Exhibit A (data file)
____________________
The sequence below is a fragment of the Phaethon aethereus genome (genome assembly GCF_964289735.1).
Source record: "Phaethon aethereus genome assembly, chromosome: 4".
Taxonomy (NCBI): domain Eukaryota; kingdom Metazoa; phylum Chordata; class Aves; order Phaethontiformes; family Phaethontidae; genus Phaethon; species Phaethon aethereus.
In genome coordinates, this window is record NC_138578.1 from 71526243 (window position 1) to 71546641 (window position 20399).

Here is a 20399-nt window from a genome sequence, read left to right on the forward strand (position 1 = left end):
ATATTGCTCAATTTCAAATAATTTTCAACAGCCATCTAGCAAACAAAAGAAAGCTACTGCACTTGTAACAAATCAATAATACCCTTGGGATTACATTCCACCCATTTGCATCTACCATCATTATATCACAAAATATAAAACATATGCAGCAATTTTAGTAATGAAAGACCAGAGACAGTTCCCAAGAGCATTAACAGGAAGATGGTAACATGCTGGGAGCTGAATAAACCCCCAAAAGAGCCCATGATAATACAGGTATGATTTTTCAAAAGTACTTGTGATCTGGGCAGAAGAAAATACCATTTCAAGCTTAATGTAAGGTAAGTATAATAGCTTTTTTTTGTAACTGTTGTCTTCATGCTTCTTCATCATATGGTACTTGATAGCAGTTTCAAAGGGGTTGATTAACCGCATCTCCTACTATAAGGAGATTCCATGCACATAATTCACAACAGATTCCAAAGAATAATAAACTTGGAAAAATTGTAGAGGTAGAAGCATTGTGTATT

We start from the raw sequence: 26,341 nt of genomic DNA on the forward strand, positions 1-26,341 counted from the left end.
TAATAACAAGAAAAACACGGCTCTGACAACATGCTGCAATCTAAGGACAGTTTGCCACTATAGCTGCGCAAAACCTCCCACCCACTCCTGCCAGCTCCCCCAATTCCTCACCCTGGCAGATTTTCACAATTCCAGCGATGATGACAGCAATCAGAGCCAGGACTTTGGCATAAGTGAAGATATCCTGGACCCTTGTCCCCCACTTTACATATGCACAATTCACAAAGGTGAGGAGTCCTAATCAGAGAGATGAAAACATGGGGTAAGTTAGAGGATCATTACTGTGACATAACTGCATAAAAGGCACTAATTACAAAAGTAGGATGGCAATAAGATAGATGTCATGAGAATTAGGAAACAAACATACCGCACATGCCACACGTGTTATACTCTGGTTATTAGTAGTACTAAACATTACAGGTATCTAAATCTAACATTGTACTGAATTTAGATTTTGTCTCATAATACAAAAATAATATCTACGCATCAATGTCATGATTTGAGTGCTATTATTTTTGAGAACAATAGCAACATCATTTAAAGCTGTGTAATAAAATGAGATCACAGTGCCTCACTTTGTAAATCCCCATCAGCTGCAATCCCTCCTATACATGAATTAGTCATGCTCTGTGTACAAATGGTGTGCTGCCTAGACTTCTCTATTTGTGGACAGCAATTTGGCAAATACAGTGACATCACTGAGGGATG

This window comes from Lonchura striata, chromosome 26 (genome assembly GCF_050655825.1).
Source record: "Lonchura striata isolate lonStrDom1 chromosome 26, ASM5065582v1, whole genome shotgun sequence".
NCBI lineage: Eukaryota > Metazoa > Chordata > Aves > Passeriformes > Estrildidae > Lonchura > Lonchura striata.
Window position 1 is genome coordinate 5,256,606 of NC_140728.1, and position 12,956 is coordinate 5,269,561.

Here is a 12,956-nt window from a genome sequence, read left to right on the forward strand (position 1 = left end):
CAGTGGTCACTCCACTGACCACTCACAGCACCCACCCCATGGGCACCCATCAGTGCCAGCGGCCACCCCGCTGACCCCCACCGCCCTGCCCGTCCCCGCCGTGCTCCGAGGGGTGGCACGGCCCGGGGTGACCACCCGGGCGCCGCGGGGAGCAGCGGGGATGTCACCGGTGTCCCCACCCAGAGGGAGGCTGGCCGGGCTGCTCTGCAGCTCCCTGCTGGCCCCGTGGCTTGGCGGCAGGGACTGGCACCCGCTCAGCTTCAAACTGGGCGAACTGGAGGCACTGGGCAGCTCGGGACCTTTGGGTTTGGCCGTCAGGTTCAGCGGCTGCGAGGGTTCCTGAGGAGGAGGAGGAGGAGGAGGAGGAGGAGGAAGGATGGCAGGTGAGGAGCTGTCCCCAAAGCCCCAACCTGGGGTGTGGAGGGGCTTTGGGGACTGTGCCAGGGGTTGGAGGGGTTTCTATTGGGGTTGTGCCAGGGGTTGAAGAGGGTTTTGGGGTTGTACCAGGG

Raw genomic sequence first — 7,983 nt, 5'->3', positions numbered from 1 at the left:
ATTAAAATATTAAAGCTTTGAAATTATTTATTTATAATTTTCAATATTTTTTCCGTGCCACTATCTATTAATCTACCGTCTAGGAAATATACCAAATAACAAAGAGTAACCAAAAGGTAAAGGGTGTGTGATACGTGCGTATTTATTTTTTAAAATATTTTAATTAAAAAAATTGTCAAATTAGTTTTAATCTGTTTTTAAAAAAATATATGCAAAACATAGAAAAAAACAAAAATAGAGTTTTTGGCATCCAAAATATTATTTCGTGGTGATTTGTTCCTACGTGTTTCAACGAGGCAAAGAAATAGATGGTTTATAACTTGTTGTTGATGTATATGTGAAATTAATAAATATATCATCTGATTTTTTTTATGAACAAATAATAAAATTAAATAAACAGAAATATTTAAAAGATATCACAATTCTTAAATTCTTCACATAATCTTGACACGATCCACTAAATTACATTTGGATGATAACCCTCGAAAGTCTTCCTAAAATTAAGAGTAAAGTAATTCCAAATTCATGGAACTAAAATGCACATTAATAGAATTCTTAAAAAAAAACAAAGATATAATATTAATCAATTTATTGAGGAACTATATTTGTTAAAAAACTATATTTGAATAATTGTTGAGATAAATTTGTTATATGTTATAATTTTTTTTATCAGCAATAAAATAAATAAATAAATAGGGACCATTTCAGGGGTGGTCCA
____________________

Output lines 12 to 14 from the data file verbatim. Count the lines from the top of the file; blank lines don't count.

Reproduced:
Window position 1 is genome coordinate 5,256,606 of NC_140728.1, and position 12,956 is coordinate 5,269,561.

Here is a 12,956-nt window from a genome sequence, read left to right on the forward strand (position 1 = left end):
CAGTGGTCACTCCACTGACCACTCACAGCACCCACCCCATGGGCACCCATCAGTGCCAGCGGCCACCCCGCTGACCCCCACCGCCCTGCCCGTCCCCGCCGTGCTCCGAGGGGTGGCACGGCCCGGGGTGACCACCCGGGCGCCGCGGGGAGCAGCGGGGATGTCACCGGTGTCCCCACCCAGAGGGAGGCTGGCCGGGCTGCTCTGCAGCTCCCTGCTGGCCCCGTGGCTTGGCGGCAGGGACTGGCACCCGCTCAGCTTCAAACTGGGCGAACTGGAGGCACTGGGCAGCTCGGGACCTTTGGGTTTGGCCGTCAGGTTCAGCGGCTGCGAGGGTTCCTGAGGAGGAGGAGGAGGAGGAGGAGGAGGAGGAAGGATGGCAGGTGAGGAGCTGTCCCCAAAGCCCCAACCTGGGGTGTGGAGGGGCTTTGGGGACTGTGCCAGGGGTTGGAGGGGTTTCTATTGGGGTTGTGCCAGGGGTTGAAGAGGGTTTTGGGGTTGTACCAGGG